By Alexandra Burlacu | May 16, 2013 10:33 AM EDT
The Google I/O 2013 keynote was full of cool announcements, including one for a less sexy market: Google Play for Education.
Google Play for Education aims to bring more technology into the classrooms and give Apple a run for its money in the field. The keynote mentioned how teachers often feel a gap between what if possible in technology and what is practical. The new Google Play for Education aims to bridge that gap.
"When I go visit my kids' classrooms, it looks pretty much exactly like it did when I went to school," said Chris Yerga, Google's engineering director at Google I/O, as cited by VentureBeat. "Teachers told us that in education, there's a huge gap between what's possible with technology and what's practical, especially with mobile technology. And they told us it was Google's job to fix this."
Google Play for Education was reportedly "built from the ground up to meet the unique needs of educators." Basically, the setup will come based on the needs of the particular teacher and, of course, the particular age and grade level. All apps will be added based on other teachers' recommendations.
At the same time, Google Play for Education is also tied to over-the-air (OTA) app installs. This means that teachers who log in using their Google+ account will be able to push apps to the devices their pupils use. This will help facilitate installation and keep kids focused on the app being installed rather than the wide pool of apps out there.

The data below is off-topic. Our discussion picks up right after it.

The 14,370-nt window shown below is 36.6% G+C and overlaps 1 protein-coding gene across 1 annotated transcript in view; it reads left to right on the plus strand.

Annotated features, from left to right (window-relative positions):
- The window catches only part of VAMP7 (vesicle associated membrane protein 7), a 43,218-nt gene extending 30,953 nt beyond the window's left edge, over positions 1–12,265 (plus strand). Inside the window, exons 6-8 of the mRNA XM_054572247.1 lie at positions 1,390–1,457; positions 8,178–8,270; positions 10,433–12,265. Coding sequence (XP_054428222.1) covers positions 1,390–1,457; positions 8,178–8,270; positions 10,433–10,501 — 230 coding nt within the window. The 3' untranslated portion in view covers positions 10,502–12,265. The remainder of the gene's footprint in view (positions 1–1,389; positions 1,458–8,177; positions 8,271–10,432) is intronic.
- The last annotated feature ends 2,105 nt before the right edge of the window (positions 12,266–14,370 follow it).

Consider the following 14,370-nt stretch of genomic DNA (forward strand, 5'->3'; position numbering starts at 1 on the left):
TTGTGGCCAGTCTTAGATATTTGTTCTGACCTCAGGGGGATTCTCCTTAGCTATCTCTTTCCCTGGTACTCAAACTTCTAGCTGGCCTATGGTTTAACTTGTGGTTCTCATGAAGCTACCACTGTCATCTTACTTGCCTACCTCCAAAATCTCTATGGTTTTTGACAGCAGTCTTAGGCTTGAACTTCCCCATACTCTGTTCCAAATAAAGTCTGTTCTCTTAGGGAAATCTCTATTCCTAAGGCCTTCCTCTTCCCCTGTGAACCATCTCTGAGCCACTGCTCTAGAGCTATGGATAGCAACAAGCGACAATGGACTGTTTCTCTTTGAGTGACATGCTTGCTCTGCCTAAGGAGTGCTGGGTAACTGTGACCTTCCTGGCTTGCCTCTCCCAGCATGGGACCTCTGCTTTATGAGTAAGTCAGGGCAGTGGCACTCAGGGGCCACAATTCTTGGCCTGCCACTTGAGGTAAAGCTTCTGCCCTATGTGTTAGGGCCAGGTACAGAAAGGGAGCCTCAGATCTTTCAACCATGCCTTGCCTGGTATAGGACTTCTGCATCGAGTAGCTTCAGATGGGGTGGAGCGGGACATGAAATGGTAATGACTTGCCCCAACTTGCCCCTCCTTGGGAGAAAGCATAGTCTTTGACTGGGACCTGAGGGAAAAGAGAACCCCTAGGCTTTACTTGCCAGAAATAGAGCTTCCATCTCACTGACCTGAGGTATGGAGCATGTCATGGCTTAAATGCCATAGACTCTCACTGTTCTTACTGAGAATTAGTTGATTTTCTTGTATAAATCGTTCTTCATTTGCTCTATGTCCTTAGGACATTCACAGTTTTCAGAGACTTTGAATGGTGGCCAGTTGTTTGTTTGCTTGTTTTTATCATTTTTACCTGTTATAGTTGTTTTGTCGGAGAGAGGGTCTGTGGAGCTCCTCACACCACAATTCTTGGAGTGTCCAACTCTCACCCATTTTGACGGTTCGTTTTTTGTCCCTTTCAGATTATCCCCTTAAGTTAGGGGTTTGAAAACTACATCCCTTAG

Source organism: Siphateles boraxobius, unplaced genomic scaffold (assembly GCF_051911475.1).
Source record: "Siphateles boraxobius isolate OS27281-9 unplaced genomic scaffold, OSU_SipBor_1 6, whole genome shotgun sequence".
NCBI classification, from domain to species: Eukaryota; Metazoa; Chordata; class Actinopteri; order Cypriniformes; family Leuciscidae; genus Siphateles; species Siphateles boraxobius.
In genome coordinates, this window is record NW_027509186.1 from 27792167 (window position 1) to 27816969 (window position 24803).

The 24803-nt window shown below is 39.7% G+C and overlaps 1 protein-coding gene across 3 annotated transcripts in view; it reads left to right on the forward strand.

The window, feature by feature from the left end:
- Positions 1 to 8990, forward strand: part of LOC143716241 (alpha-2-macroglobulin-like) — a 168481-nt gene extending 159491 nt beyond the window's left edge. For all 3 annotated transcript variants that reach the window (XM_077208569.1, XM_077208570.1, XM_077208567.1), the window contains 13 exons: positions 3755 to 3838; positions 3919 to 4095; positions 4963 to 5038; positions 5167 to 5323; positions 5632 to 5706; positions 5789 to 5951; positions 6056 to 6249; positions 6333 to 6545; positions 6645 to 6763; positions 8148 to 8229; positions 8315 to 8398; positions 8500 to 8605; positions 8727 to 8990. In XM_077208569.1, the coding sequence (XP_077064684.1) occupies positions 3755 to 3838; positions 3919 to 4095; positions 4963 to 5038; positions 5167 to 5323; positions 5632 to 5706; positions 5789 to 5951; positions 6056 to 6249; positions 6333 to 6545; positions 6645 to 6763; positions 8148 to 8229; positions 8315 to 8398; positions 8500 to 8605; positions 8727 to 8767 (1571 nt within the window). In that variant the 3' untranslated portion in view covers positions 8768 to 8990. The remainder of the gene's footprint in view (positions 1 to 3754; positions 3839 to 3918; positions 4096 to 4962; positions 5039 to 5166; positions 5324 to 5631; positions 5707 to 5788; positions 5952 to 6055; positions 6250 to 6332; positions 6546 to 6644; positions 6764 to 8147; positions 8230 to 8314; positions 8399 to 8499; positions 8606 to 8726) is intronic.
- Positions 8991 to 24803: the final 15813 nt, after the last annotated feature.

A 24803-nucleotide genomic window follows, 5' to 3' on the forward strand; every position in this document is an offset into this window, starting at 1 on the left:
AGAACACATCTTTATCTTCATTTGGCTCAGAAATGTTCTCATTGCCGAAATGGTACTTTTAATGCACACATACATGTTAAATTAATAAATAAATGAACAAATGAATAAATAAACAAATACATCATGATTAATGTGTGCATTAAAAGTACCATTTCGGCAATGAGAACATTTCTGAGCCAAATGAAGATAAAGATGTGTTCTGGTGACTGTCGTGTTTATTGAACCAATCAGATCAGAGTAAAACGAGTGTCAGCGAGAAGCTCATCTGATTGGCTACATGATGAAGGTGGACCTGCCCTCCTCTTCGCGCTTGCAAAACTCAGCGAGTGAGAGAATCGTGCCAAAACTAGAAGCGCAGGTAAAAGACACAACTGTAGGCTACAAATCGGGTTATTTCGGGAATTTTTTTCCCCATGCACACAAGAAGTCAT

Teachers who want to take advantage of this program can enjoy a mix of both free and paid apps. Those paid apps can be billed to a central school account. Google plans to launch Google Play for Education sometime in the fall and the company currently accepts developer submissions.
Because it all has to be thoroughly tested for optimum results, six schools in New Jersey are currently undergoing a trial. Google noted that those six schools under trial used more than 500 apps in just one day. While that may not sound too impressive, take into account that those 500 apps are just for a relatively small number of schools. When Google rolls out the Google Play for Education program to any and all schools willing to participate that number will most likely explode to a much higher figure. Apple makes a big fuss about the use of iPads in schools and its contribution to education, but will it be able to retain its position once Android enters the scene?
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